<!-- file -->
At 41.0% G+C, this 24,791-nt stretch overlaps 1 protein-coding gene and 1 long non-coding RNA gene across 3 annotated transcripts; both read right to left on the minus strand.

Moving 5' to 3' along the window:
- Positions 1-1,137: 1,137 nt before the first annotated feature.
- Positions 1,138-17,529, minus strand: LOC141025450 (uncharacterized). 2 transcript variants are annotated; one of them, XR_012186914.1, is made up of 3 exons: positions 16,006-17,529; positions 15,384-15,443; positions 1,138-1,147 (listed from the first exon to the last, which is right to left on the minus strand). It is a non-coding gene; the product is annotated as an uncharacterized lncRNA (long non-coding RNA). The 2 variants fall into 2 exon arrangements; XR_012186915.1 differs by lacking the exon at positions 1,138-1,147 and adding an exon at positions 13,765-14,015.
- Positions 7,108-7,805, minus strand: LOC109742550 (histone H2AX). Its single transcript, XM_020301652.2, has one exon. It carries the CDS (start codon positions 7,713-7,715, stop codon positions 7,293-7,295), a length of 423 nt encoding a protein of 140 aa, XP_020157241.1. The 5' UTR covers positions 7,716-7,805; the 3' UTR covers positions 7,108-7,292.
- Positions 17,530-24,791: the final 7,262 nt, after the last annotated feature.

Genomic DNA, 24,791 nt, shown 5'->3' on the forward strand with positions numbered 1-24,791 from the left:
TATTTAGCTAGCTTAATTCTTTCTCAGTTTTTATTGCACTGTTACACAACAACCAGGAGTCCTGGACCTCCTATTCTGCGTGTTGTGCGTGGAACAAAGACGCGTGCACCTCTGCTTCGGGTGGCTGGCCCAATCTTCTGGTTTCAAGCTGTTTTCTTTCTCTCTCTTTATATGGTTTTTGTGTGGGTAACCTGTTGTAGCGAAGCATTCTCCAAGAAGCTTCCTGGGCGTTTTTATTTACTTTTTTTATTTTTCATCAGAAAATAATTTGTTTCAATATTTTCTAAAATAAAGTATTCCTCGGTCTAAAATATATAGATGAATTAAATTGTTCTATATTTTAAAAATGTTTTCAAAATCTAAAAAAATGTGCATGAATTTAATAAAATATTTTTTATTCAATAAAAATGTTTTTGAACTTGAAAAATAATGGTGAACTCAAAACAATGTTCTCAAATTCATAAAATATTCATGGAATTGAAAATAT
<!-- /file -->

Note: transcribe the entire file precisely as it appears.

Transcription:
At 41.0% G+C, this 24,791-nt stretch overlaps 1 protein-coding gene and 1 long non-coding RNA gene across 3 annotated transcripts; both read right to left on the minus strand.

Moving 5' to 3' along the window:
- Positions 1-1,137: 1,137 nt before the first annotated feature.
- Positions 1,138-17,529, minus strand: LOC141025450 (uncharacterized). 2 transcript variants are annotated; one of them, XR_012186914.1, is made up of 3 exons: positions 16,006-17,529; positions 15,384-15,443; positions 1,138-1,147 (listed from the first exon to the last, which is right to left on the minus strand). It is a non-coding gene; the product is annotated as an uncharacterized lncRNA (long non-coding RNA). The 2 variants fall into 2 exon arrangements; XR_012186915.1 differs by lacking the exon at positions 1,138-1,147 and adding an exon at positions 13,765-14,015.
- Positions 7,108-7,805, minus strand: LOC109742550 (histone H2AX). Its single transcript, XM_020301652.2, has one exon. It carries the CDS (start codon positions 7,713-7,715, stop codon positions 7,293-7,295), a length of 423 nt encoding a protein of 140 aa, XP_020157241.1. The 5' UTR covers positions 7,716-7,805; the 3' UTR covers positions 7,108-7,292.
- Positions 17,530-24,791: the final 7,262 nt, after the last annotated feature.

Genomic DNA, 24,791 nt, shown 5'->3' on the forward strand with positions numbered 1-24,791 from the left:
TATTTAGCTAGCTTAATTCTTTCTCAGTTTTTATTGCACTGTTACACAACAACCAGGAGTCCTGGACCTCCTATTCTGCGTGTTGTGCGTGGAACAAAGACGCGTGCACCTCTGCTTCGGGTGGCTGGCCCAATCTTCTGGTTTCAAGCTGTTTTCTTTCTCTCTCTTTATATGGTTTTTGTGTGGGTAACCTGTTGTAGCGAAGCATTCTCCAAGAAGCTTCCTGGGCGTTTTTATTTACTTTTTTTATTTTTCATCAGAAAATAATTTGTTTCAATATTTTCTAAAATAAAGTATTCCTCGGTCTAAAATATATAGATGAATTAAATTGTTCTATATTTTAAAAATGTTTTCAAAATCTAAAAAAATGTGCATGAATTTAATAAAATATTTTTTATTCAATAAAAATGTTTTTGAACTTGAAAAATAATGGTGAACTCAAAACAATGTTCTCAAATTCATAAAATATTCATGGAATTGAAAATAT